Mitigation of Damages and "Sincerely Held Religious Beliefs"
As previously discussed, if a person fails to take reasonable steps to mitigate their damages following a personal injury the compensation they are entitled to is reduced accordingly.
There are some clear examples where a person will not be penalized for failing to mitigate their damages such as when they are financially unable to follow their doctor’s advice. But what about pre-existing religious views? Can a person be penalized by a damage reduction for failing to follow medical advice where their refusal to do so was based on a religious belief? Reasons for judgement were released this week by the BC Supreme Court, Vancouver Registry, discussing this interesting topic.
In this week’s case (Abdalle v. British Columbia (Public Safety and Solicitor General)) the Plaintiff suffered a head injury when he was struck at an intersection by an RCMP cruiser. Fault for the crash was admitted.
In the course of recovery the Plaintiff failed to follow various suggestions made by his medical practitioners. The Plaintiff argued his damages should not be reduced as this failure was based on religious beliefs. Madam Justice Ross did not address the issue head on as she was not satisfied that the Plaintiff’s decisions were based on “sincerely held religious or spiritual objection“. Despite this finding the Court made the following observation about this little tested area of law:
 In addition, counsel submits that Mr. Abdalle has spiritual and religious objections to drug use. Counsel submits that adherence to a sincerely held religious belief should not be considered a failure to mitigate damages. In counsel’s submission this should be an application of the principle of tort law that the tortfeasor takes the victim as he finds him.
 The medical evidence establishes that the recommended treatments would likely have assisted Mr. Abdalle, that there were no contraindications in his case and that the risks were minimal. Accordingly, unless Mr. Abdalle’s spiritual objections provide a reason to refuse treatment, I conclude that Mr. Abdalle’s refusal to follow the recommendations of his physicians was unreasonable…
 It appears that the particular question of whether pre-existing religious beliefs would constitute a reasonable basis for a refusal of medical treatment has not been addressed in this jurisdiction. Jamie Cassels and Elizabeth Adjin-Tettey wrote in Remedies: The Law of Damages, at pp. 292 and 393 that “there is little authority on this issue”, and cite two American decisions as guidance. Neither of these cases have been cited in Canadian jurisprudence. Moreover, from Janiak it is clear that the American position on this issue takes subjective attributes into consideration to a greater degree than in Canada (Janiak, p. 160). Cassels and Adjin-Tettey opine at p. 392 that:
According to the Janiak test, where a medical treatment is otherwise obviously required, religious or ethical objections would not provide an excuse from mitigating unless those objections rendered the plaintiff incapable of choice or could be assimilated to ‘pathological’ conditions.
 Ken Cooper-Stephenson also explored this topic in Personal Injury Damages in Canada and expressed a different view. He stated at p. 876 that:
[l]f a pre-existing religious belief or cultural practice inhibits or prevents the plaintiff’s capacity to choose a certain form of treatment…then it is almost certain that the plaintiff will not be adjudged unreasonable in the refusal… Defendants take their plaintiffs as they find them with respect to their religion, their culture, and their socio-economic setting.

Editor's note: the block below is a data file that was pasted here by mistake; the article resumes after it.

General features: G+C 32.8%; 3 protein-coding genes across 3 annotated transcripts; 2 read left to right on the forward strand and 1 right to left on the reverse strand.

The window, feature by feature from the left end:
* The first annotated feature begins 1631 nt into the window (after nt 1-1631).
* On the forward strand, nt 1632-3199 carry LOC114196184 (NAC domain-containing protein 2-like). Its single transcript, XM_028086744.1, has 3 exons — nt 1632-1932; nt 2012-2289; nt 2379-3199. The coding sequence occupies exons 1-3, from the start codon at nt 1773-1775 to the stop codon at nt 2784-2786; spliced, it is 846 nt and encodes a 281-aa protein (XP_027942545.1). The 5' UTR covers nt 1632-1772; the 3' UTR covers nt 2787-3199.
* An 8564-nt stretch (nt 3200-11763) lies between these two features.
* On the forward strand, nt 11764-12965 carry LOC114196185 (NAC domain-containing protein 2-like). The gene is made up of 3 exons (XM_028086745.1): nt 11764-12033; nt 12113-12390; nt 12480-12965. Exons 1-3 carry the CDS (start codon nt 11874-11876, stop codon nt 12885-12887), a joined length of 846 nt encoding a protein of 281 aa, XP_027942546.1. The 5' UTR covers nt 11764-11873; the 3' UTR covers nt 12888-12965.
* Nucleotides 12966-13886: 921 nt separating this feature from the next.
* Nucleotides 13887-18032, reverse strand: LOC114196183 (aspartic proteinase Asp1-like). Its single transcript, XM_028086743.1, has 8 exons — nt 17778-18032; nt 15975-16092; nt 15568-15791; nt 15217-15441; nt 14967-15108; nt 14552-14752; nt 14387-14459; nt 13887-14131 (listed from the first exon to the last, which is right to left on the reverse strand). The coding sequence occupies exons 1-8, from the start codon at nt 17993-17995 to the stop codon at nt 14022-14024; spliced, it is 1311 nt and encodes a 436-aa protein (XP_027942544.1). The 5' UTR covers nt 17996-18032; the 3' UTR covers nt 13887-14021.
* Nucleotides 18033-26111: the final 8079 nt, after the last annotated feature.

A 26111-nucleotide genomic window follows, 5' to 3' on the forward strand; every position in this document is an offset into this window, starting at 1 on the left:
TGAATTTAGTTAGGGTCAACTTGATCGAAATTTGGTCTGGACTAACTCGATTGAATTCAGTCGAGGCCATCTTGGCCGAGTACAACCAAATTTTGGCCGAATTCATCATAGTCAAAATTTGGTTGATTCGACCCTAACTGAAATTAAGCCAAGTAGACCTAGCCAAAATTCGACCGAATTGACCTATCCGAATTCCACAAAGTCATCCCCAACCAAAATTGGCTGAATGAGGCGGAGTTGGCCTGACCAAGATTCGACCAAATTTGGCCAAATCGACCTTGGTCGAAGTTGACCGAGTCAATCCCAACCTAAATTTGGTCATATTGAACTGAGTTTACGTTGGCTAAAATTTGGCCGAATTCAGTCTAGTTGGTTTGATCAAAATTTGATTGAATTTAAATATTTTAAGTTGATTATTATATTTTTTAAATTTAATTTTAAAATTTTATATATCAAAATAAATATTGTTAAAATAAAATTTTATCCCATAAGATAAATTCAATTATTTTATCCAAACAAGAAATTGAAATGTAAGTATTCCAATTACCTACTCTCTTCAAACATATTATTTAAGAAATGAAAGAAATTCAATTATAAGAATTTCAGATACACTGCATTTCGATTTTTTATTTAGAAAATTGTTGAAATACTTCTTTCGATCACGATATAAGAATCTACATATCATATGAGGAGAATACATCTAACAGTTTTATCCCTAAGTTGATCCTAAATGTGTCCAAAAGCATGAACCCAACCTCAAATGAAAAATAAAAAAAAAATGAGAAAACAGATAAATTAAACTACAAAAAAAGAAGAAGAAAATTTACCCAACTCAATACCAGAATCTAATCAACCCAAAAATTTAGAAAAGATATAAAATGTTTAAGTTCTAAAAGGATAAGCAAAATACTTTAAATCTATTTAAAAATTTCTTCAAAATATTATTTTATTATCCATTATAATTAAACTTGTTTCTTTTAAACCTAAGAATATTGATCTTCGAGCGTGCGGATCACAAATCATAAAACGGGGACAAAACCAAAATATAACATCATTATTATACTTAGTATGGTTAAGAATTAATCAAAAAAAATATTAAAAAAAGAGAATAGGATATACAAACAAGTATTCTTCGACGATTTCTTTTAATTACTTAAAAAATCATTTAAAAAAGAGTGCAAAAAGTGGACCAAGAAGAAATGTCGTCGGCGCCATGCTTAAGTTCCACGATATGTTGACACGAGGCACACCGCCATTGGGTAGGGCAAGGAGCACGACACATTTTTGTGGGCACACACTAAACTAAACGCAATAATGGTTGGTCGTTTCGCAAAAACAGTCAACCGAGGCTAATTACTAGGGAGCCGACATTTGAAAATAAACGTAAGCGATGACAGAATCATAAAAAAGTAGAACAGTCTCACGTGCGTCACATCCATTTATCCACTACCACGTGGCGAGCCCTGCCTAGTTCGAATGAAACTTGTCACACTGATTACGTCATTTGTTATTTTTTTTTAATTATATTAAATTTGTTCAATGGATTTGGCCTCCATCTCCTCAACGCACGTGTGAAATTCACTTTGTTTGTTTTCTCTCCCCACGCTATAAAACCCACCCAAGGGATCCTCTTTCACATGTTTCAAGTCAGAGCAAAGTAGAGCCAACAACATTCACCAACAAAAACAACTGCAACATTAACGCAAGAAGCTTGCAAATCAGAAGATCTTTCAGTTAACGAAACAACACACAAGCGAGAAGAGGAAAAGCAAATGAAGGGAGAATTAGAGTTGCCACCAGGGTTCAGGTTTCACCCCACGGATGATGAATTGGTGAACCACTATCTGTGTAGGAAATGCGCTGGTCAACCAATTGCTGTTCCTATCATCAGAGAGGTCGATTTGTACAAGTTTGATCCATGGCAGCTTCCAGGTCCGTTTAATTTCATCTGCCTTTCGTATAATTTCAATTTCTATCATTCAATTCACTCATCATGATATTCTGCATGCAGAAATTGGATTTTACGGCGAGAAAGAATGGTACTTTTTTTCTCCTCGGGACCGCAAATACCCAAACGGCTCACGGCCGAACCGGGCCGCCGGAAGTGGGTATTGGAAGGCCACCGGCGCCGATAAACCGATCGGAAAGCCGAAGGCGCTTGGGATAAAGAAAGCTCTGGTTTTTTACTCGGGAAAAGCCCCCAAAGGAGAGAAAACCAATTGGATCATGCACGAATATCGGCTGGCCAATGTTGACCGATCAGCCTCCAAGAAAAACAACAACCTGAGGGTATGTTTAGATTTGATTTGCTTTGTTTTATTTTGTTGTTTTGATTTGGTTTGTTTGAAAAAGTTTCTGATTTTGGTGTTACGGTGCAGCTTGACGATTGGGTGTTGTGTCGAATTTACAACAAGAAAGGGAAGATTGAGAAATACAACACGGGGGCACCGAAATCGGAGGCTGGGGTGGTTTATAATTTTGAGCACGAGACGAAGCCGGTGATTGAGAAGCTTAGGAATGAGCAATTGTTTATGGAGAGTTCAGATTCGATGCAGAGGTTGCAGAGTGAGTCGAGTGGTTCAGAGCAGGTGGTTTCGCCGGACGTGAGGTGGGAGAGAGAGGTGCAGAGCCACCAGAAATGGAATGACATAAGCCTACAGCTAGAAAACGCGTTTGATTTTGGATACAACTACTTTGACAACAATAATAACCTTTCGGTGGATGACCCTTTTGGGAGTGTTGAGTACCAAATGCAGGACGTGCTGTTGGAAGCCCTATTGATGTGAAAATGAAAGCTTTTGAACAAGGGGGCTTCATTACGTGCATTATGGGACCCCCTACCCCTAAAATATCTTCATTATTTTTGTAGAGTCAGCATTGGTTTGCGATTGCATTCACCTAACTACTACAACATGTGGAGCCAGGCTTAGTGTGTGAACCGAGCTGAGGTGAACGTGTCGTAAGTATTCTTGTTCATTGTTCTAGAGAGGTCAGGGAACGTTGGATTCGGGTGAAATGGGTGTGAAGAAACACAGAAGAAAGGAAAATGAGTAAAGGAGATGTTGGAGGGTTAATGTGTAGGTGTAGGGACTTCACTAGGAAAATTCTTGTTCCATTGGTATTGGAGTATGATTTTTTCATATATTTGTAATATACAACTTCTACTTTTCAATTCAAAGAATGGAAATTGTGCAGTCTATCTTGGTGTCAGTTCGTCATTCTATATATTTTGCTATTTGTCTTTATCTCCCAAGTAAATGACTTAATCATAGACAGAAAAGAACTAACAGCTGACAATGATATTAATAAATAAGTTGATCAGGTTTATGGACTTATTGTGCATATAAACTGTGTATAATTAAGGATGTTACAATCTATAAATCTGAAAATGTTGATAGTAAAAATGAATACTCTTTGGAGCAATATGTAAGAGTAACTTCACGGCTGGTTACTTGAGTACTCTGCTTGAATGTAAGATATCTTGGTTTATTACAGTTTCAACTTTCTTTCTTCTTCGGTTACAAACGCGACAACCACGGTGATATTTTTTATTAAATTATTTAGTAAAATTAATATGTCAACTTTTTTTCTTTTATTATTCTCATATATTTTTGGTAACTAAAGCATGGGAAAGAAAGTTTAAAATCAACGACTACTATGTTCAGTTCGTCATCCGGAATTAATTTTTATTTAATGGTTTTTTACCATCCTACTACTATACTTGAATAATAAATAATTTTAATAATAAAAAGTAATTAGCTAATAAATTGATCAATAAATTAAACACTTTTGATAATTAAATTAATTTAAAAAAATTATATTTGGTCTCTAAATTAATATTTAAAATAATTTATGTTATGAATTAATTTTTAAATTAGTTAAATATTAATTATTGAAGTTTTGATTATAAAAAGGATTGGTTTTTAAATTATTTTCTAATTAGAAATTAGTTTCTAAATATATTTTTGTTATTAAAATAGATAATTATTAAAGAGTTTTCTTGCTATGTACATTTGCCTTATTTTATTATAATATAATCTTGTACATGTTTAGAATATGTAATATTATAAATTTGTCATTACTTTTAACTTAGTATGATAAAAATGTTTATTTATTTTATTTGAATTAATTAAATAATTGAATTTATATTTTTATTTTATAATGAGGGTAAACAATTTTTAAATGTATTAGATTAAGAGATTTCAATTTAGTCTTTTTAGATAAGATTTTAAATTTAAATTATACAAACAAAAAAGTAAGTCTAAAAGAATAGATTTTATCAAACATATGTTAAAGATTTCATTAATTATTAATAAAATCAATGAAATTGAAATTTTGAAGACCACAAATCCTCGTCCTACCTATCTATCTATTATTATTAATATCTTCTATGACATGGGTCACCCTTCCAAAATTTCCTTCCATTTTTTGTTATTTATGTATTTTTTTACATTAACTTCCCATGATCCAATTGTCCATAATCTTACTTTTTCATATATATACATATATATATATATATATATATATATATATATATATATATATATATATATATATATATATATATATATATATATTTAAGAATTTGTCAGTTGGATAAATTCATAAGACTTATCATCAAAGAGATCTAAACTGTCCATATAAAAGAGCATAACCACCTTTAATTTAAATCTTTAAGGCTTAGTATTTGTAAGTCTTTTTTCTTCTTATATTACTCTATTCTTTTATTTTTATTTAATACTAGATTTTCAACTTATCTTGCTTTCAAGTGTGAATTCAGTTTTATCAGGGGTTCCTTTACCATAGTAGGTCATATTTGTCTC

He does not, however, provide any Canadian authority in support of this proposition.
 Professor Cooper-Stephenson also argues that there is a move towards subjectivism, with one approach including religious belief and cultural practice within the notion of “capacity” fromJaniak. He says, at p. 879, that as for religious belief and cultural practice:
…their recognition as fundamental constitutionally-protected interests in the Canadian Charter of Rights and Freedoms almost certainly requires that they be respected in post-action choices for the purposes of the duty to mitigate.
 There are two questions to be addressed in relation to this issue. The first is whether, to what extent, and under what circumstances a religious or cultural belief will be taken into consideration in addressing the plaintiff’s duty to mitigate. As noted above, it appears that the answer to this question may not be settled in Canadian jurisprudence. The second question is whether in the particular case, the plaintiff’s failure to follow a recommended course of treatment is the result of adherence of a religious or cultural belief or practice.
 In my view, this is not the case to make a determination with respect to the first question because I have concluded that the factual foundation is simply not made out for the Court to conclude that the reason for the refusal of treatment was a sincerely held religious or spiritual objection on the part of Mr. Abdalle…
 In the result, I am satisfied that Mr. Abdalle’s refusal to take the Nortriptyline prescribed by Dr. Dhawan and his failure to follow the recommendation to take facet block injections was not the product of a religious or spiritual objection. In addition, I find Mr. Abdalle’s failure to continue with swimming, to become more active, to attend a further course of physiotherapy, to take the Nortriptyline as prescribed and the facet block injections as recommended was unreasonable in all the circumstances and in breach of his duty to mitigate.